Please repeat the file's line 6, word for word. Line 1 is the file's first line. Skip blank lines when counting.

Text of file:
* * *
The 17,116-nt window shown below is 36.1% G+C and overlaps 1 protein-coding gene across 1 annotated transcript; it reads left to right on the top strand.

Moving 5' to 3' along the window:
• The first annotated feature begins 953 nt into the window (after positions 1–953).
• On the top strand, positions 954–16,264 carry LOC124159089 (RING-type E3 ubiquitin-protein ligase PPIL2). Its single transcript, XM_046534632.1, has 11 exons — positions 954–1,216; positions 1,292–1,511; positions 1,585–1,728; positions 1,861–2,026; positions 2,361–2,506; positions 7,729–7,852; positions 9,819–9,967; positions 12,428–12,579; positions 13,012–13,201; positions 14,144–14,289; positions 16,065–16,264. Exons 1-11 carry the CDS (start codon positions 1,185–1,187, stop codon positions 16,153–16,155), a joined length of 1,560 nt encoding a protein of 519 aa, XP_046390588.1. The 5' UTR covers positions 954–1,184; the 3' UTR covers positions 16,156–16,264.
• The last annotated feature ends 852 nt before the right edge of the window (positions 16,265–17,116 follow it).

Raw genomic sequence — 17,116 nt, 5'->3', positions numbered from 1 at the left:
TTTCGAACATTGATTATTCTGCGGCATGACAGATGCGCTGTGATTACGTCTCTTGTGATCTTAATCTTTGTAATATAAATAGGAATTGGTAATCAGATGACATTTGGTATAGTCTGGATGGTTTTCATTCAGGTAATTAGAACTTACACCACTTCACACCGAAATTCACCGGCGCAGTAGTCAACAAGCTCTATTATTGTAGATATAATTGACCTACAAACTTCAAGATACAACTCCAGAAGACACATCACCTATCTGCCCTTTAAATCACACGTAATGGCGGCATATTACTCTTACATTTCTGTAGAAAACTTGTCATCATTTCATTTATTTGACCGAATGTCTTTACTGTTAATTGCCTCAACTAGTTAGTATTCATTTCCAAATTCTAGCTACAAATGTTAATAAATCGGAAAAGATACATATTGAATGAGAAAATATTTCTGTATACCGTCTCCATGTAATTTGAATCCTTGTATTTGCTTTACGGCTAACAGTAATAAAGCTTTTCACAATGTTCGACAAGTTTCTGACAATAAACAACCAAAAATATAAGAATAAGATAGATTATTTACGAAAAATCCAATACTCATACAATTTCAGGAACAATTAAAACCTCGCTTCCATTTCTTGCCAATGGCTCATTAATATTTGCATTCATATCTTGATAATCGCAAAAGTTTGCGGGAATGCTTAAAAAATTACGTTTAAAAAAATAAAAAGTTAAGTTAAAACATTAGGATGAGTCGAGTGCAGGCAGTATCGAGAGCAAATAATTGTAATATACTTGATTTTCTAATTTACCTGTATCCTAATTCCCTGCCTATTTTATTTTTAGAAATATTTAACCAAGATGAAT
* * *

Raw genomic sequence — 17,116 nt, 5'->3', positions numbered from 1 at the left: